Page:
Cyra is a powerhouse of a character. Her currentgift forces her to live in constant pain, but also means she causes agony to those who touch her. She has spent most of her life in isolation until her brother decides to use her as a weapon against his enemies.

“What’s important is for readers to see characters that feel real and interesting and complicated too,” Roth explains. “One of the most important things to me is to make sure the characters are flawed. There’s a lot of pressure on young women to be perfect and so when you read about a character who makes mistakes and has to deal with the repercussions of them and feels normal and feels human, I think that’s important for young women.”

It takes everything in me to not just openly start applauding at this point. Even down the Skype line, I’m nodding my head so much that I think I crick my neck a bit. But the thing I really want to talk to Roth about, the thought I just couldn’t get out of my head while reading Carve The Mark, is how does one person have such a vivid imagination? “I try to cultivate curiosity as much as possible,” she says. “My mum has this quality, where anyone she talks to, she is interested in knowing more about them and I would love to become more like that.”

Well, now I also want to be more like Veronica Roth’s mum. She sounds awesome.

Roth thinks exercising your imagination is incredibly important for young people: “I think you have to have a vision of what your own life can become, what your world can become. There’s this huge imaginative element to that and you have to be able to see possibilities.”

When she was a 21-year-old writing a book in her winter holidays, she ever imagine her life would lead her here? “I don’t think escapism has to be bad,” she tells me, “I think we talk about it like an ‘Oh, you’re just trying to get away from reality, you should be engaging with reality!’ and that’s true, but you can learn a lot from genre fiction, even if it is helping you to escape a little bit.”

At this point, we get completely side-tracked and start talking about how Harry Potter helped define so much of our moral compasses. We’ve been on the phone for almost half an hour, and I know that my time’s almost up so I ask her the question we ask all the people we interview: if you could give your 13-year-old self one piece of advice, what would it be?

“I think I needed to hear two things. One, is that you should be kind to the people around you. I was kinda mean as a young person and I definitely grew out of that as I got older. But I wasn’t always kind, especially to my female friends. I kinda fell into that trap of being really competitive with other women and not appreciating how great it can be to have a genuine connection with my female friends. Appreciate the ladies in your life. But then, I sometimes needed to hear that it’s okay to let people go if they’re making you feel bad about yourself. You don’t have to be friends with them anymore. Basically, be kind, but you don’t have to let other people make you feel bad.”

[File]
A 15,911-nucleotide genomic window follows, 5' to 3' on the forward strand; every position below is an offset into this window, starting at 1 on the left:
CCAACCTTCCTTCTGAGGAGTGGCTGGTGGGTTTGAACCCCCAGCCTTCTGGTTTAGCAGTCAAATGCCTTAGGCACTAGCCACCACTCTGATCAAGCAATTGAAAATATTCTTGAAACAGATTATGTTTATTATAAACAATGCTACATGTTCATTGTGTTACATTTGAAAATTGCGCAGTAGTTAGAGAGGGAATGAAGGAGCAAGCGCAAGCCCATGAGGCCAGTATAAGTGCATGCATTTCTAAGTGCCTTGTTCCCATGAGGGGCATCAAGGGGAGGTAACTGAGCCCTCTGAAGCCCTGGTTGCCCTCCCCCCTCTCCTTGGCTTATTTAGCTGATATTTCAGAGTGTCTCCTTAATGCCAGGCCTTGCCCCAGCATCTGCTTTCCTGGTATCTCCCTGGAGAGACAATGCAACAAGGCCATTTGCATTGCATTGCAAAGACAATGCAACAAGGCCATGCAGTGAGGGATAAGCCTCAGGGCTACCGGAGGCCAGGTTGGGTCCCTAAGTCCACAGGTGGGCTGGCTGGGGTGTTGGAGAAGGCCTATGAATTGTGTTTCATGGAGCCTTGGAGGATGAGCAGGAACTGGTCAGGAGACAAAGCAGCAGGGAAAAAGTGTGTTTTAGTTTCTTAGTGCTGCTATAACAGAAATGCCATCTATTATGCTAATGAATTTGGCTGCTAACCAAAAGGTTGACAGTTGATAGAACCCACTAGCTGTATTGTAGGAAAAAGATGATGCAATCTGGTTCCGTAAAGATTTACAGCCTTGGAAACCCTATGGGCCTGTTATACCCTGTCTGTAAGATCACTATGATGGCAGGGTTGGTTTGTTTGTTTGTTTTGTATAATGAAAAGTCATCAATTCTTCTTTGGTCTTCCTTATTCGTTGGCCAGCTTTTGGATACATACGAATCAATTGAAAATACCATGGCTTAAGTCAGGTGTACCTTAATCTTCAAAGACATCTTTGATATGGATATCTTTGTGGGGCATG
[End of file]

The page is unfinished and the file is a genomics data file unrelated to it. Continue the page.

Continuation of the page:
Well, s**t. This woman is my new hero.

Carve the Mark by Veronica Roth is out now. Buy your copy here.

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Genre: Romance/ Family

Absorbency rating: Super

Review: This YA book by Juno Dawson centres around a spoiled London girl, Fliss and her grandmother, Margot and it is so bloody addictive! When Fliss and her mum move to the country to live with Margot, Fliss accidentally stubbles her grandma’s diary from WWII. The novel jumps between the present and Margot’s diary entries seamlessly, telling the stories of two teenage girls growing up almost 80 years apart. Margot becomes obsessed with the diary and reads it from cover to cover, which is pretty much what we did too. But when Fliss finishes, there are a whole load of questions about her family and her past that Fliss wants answered.

It’s a brilliant book about a complicated family that will have you wishing that your granny had secret diary of her own.

Quote:

“I plonk myself in the Land Rover. Margot climbs into the driver’s seat and puts the key in the ignition. She pauses. 

‘Regular way home,’ she asks, ‘or shall we go on an adventure?’

‘An adventure?’

‘Let’s turn left and see where we end up.’ She turns to me and gives me an uncharacteristic wink. 

Uncharacteristic it may be, but I like it. I have to smile. I can’t help it. Although I”m aching for bed, I say ‘Adventure it is.’ “

Margot & Me, Juno Dawson, £5.99

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January has a tough time of things. It can’t be fun following the month quite literally known as ‘the most wonderful time of the year’.